At one time or another most of us become involved in leases of real estate. The leased property might be an apartment or house (at the shore during summer months) or an office or manufacturing facility for business purposes. Leases can involve significant financial obligations, and too often the owner of the premises involved will present the prospective tenant with a detailed printed document which may be scanned in a cursory manner by the tenant, and signed.
Most leases will provide that they can be modified only by a written document signed by landlord and tenant. Typically, for example, a lease will not permit physical changes to a leased building without written consent of the landlord. Such provisions are significant and in litigation might bar introduction of evidence of a non-written change in the lease. There can be, however, circumstances which will permit an oral modification.
Most commonly, changes made without agreement in writing will become an issue of fact since the landlord’s approval is verbal if at all, and the case may turn upon the credibility of the parties in the eyes of the jury. A word of advice to tenants and landlords is to put modifications into writing always to avoid the controversy; however, all may not be lost if the agreed upon modification is oral only.
A typical landlord/tenant agreed upon change is one which might arise from an informal meeting on the premises where the tenant will tell the landlord that he’s contemplating an expansion of the building to enlarge his business. The landlord may look at the plans and discuss the details and not object even after the tenant has obtained building permits, has entered into a construction contract, and has begun construction. He may even indicate approval (verbally).
Then, after the construction is complete, the landlord may commence eviction proceedings, claiming that the tenant’s construction contravened the lease since there has been no approval in writing. The tenant is vulnerable; however, at this point a court may apply equitable principles and under circumstances cited dismiss the landlord’s action because the tenant has made a substantial investment, with the actual knowledge of the landlord who took no action to dissuade the tenant from proceeding.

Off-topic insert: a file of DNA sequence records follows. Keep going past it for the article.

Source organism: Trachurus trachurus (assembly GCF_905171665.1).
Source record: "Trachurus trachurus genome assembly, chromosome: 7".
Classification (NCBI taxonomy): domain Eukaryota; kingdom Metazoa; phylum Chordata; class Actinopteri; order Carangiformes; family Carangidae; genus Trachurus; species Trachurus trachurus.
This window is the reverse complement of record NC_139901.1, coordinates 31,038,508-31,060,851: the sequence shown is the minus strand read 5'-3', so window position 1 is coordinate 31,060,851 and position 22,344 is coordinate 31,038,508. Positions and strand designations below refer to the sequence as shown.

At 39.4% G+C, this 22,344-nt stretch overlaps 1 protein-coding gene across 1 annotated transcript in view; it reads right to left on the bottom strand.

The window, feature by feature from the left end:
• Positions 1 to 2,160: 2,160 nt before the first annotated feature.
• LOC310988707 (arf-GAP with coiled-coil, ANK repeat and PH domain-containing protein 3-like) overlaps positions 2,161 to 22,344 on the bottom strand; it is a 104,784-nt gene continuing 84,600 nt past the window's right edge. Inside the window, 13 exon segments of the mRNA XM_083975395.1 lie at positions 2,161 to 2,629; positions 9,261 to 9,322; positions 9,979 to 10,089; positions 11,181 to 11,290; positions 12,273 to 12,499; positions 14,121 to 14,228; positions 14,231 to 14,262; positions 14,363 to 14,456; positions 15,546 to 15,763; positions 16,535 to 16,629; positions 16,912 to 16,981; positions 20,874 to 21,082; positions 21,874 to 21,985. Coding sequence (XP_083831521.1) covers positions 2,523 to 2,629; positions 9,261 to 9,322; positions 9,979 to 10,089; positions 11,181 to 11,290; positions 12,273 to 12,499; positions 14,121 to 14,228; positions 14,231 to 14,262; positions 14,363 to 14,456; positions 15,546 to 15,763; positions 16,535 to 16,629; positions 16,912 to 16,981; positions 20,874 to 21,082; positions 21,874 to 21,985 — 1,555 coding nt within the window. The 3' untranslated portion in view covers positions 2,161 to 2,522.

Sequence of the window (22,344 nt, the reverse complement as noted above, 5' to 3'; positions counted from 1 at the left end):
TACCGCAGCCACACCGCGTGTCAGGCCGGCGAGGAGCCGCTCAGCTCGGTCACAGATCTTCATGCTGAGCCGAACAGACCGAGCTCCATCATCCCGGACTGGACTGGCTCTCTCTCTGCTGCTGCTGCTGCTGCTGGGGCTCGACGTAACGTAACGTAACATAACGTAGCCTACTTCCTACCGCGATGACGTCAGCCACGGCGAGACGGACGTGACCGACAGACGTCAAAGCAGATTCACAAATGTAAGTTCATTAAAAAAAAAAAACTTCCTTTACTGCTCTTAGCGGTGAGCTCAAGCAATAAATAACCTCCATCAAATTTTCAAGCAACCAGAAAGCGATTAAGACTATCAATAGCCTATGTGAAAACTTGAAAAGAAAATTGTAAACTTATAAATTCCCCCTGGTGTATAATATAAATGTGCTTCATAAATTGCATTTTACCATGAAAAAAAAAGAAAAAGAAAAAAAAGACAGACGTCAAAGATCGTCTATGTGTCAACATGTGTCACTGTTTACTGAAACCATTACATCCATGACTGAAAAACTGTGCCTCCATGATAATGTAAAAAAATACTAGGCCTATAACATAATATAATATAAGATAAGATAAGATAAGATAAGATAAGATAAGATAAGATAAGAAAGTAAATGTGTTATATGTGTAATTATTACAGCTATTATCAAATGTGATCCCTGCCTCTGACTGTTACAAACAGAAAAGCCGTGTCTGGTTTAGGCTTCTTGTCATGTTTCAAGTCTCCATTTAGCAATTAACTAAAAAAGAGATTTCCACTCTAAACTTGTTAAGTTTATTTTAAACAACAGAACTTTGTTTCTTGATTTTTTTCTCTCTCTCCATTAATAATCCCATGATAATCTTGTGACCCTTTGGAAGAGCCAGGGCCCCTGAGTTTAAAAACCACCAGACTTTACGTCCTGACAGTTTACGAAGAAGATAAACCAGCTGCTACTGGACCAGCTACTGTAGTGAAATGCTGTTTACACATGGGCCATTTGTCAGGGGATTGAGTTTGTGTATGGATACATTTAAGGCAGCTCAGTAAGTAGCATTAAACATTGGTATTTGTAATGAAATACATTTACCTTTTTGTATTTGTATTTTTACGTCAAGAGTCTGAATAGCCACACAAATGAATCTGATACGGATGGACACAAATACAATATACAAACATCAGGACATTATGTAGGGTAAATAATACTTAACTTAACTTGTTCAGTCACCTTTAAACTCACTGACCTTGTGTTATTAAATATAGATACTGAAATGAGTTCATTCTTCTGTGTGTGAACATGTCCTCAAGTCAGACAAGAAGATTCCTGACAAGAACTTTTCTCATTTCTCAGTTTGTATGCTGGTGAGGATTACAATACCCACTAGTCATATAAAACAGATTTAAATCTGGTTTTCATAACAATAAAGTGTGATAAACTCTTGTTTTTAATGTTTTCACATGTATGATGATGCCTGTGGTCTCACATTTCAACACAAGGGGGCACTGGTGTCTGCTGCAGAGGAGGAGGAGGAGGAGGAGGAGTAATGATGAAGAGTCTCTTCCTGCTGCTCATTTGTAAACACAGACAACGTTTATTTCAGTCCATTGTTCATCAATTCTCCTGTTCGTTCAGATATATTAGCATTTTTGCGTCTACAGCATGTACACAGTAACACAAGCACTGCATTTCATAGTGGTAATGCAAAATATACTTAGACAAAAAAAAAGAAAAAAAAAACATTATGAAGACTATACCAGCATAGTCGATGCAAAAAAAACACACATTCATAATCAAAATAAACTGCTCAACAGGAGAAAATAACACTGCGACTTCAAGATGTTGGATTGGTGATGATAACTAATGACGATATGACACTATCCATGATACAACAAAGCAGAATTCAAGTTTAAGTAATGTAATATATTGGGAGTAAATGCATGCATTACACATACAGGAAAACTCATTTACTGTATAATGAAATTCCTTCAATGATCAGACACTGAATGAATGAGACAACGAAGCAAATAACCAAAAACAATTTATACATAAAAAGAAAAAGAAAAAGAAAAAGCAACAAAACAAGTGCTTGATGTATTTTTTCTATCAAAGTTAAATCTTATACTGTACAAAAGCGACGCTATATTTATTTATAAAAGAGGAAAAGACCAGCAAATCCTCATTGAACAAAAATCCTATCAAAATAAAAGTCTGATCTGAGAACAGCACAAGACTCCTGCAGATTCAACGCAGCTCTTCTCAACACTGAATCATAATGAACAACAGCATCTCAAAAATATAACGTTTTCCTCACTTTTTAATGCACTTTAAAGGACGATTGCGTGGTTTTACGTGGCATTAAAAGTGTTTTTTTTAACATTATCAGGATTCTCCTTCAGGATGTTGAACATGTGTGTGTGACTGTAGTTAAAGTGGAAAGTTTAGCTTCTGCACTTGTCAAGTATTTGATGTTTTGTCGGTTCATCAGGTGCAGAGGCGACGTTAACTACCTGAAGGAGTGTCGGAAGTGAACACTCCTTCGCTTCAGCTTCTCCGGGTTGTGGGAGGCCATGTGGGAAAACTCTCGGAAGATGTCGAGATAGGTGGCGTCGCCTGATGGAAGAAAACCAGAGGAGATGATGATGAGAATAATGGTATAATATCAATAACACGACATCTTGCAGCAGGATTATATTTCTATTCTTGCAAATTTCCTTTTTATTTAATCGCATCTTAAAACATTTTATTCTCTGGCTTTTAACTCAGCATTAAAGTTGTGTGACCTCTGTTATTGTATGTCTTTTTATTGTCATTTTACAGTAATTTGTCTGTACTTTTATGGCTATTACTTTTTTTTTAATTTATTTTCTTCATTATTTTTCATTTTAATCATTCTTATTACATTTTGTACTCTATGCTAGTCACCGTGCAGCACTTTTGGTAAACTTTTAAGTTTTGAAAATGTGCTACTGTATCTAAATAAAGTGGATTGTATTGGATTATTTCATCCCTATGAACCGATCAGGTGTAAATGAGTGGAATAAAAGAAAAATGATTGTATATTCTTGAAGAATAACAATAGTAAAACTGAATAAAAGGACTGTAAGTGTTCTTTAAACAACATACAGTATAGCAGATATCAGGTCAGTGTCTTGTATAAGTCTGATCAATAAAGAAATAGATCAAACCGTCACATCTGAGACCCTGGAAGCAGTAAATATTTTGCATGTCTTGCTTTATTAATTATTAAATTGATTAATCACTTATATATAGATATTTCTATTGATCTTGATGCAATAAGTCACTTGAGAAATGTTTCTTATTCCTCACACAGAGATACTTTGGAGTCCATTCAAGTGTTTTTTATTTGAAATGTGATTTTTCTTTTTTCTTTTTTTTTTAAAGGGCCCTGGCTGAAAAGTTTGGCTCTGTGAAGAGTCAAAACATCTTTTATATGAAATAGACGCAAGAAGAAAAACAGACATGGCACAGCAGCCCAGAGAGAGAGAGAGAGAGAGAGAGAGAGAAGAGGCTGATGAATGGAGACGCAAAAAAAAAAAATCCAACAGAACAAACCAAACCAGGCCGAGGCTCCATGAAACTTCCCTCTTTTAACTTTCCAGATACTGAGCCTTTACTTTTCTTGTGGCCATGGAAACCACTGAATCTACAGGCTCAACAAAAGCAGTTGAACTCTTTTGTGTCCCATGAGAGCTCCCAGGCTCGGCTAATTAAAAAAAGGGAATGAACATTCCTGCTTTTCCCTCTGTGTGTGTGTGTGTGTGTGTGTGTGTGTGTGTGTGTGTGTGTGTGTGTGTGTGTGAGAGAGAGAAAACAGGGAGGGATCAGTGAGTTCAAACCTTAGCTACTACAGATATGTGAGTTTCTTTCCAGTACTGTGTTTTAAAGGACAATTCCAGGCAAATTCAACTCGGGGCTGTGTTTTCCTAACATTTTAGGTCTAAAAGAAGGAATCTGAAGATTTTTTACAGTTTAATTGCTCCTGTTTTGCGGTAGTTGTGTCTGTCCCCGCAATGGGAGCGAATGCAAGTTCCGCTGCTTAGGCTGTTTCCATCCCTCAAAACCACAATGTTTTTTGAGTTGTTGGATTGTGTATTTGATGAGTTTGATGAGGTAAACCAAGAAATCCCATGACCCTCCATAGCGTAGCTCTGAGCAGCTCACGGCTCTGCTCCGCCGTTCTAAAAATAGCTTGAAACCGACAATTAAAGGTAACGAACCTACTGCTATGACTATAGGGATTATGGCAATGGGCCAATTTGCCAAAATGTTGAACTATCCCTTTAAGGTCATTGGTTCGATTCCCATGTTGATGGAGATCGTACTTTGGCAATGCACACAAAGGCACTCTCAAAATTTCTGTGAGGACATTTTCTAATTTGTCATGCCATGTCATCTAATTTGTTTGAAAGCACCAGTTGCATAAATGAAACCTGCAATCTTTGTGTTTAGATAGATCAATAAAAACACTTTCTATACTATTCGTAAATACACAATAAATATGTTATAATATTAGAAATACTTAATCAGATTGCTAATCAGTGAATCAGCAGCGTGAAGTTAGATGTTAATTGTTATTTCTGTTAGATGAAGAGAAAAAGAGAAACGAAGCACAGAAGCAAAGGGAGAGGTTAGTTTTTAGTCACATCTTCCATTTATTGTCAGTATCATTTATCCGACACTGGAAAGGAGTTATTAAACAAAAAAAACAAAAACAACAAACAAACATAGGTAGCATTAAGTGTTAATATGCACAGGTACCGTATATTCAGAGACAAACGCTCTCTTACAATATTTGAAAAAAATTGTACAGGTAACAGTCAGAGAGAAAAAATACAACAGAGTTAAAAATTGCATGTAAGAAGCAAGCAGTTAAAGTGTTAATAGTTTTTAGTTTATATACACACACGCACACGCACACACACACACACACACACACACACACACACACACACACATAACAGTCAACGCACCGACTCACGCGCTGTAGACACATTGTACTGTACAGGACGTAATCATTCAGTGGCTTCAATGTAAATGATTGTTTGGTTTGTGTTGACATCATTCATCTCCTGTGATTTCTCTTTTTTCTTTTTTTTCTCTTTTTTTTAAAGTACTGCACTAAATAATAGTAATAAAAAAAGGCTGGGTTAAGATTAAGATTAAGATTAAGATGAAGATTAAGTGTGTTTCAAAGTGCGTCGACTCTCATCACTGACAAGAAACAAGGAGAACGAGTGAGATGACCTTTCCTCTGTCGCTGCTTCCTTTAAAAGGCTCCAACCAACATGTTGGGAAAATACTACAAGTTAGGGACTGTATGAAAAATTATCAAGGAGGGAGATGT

In a recent Pennsylvania action, Sabatini v. It’s Amore Corp., the tenant of a restaurant made substantial changes to the parking lot. The tenant obtained the necessary township permits and undertook and completed the work. The jury found the landlord was aware of the project all the while and should have taken steps to stop it before the tenant made a substantial investment in the reconstruction. The tenant won.
What is to be learned from this? If you are a landlord or a tenant, insist that all lease modifications be reduced to writing, signed by the parties. Even though It’s Amore Corp. (how could anyone sue a company with such a name?) prevailed in the litigation (which seems fair under the circumstances), the matter had to be decided by a jury which might have found otherwise, in which event a thriving business might have ended. You cannot be too careful; a little time spent preparing a document prior to any modifications might save not only the aggravation, time, and expenses of a law suit, but possibly your business.
One of the Hollywood moguls of the nineteen thirties said it best: “An oral agreement isn’t worth the paper it’s written on!”
— Ken Butera